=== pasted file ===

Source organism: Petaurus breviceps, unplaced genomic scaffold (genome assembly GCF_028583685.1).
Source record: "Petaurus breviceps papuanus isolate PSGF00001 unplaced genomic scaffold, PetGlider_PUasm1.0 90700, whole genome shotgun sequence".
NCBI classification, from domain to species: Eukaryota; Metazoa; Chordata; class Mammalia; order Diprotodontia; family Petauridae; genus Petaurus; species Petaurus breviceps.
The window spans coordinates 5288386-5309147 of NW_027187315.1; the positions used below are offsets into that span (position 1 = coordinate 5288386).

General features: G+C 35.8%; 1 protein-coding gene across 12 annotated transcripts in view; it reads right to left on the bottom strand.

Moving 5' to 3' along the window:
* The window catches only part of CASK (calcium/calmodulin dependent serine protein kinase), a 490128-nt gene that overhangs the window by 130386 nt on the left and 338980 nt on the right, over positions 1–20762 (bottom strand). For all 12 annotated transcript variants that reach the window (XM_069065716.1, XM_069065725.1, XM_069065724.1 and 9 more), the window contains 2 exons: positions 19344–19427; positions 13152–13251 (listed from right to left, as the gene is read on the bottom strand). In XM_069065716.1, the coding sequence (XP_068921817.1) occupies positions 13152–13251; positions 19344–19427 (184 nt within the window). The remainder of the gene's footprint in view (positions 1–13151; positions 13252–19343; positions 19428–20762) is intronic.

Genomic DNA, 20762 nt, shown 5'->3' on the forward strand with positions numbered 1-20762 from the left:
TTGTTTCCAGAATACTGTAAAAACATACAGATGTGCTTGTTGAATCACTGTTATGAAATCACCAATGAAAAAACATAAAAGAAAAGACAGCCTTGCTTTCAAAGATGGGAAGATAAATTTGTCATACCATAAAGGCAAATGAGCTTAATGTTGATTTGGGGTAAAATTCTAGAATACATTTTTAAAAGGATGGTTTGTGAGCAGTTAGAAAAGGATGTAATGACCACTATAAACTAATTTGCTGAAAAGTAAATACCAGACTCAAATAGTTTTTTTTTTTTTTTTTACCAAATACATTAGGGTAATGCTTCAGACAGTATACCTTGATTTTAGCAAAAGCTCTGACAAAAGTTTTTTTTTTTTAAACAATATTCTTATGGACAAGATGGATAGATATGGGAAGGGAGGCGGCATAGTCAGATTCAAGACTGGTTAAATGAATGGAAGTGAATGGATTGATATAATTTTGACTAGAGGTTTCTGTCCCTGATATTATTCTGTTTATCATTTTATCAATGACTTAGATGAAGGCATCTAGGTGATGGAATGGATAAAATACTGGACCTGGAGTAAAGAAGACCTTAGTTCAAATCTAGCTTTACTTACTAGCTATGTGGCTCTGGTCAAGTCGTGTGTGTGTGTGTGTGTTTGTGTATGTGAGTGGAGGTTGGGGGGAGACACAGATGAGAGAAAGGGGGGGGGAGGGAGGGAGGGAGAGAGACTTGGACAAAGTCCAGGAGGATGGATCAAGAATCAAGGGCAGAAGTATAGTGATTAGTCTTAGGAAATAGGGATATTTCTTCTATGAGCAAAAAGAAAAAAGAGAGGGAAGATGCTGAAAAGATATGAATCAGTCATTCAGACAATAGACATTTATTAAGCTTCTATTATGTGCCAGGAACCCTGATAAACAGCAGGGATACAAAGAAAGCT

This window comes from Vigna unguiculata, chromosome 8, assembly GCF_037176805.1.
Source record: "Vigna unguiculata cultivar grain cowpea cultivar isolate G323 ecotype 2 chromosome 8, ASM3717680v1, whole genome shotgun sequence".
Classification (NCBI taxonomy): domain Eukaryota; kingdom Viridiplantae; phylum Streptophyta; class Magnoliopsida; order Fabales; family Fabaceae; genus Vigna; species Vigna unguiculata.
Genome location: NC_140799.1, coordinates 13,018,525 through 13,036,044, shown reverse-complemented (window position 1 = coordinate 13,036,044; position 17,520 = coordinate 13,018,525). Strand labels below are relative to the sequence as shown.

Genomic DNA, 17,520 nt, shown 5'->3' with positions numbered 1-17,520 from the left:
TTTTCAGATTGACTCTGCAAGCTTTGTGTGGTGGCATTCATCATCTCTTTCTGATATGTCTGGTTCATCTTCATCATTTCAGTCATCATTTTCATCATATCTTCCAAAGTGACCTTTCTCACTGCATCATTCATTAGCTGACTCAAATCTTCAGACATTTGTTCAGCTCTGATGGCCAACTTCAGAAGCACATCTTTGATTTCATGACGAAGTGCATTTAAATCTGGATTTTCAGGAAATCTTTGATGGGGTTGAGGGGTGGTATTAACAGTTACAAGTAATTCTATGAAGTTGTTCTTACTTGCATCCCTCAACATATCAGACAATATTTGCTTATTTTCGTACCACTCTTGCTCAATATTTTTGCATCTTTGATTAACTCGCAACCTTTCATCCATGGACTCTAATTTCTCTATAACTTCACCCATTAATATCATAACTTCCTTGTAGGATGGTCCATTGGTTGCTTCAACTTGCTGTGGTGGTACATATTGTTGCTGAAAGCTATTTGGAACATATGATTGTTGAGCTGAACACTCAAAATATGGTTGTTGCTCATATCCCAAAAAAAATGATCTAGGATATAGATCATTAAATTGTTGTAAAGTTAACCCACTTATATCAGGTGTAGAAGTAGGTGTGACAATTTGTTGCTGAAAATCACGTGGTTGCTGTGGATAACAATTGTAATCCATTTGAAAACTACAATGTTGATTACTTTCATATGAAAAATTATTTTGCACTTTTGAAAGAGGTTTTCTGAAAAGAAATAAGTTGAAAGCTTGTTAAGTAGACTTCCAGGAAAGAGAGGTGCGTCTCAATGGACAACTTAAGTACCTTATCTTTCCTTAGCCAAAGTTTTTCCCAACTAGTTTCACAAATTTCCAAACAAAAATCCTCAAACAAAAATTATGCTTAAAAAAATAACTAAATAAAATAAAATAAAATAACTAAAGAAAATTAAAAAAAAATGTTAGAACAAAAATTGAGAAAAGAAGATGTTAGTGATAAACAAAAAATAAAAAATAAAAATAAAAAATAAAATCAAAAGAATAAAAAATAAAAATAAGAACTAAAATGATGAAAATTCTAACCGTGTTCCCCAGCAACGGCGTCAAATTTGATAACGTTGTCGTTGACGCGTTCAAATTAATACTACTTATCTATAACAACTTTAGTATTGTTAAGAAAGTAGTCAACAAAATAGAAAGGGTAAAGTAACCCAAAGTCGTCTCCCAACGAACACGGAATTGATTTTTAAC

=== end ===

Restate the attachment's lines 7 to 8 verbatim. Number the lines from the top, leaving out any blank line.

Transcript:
* The window catches only part of CASK (calcium/calmodulin dependent serine protein kinase), a 490128-nt gene that overhangs the window by 130386 nt on the left and 338980 nt on the right, over positions 1–20762 (bottom strand). For all 12 annotated transcript variants that reach the window (XM_069065716.1, XM_069065725.1, XM_069065724.1 and 9 more), the window contains 2 exons: positions 19344–19427; positions 13152–13251 (listed from right to left, as the gene is read on the bottom strand). In XM_069065716.1, the coding sequence (XP_068921817.1) occupies positions 13152–13251; positions 19344–19427 (184 nt within the window). The remainder of the gene's footprint in view (positions 1–13151; positions 13252–19343; positions 19428–20762) is intronic.

Genomic DNA, 20762 nt, shown 5'->3' on the forward strand with positions numbered 1-20762 from the left: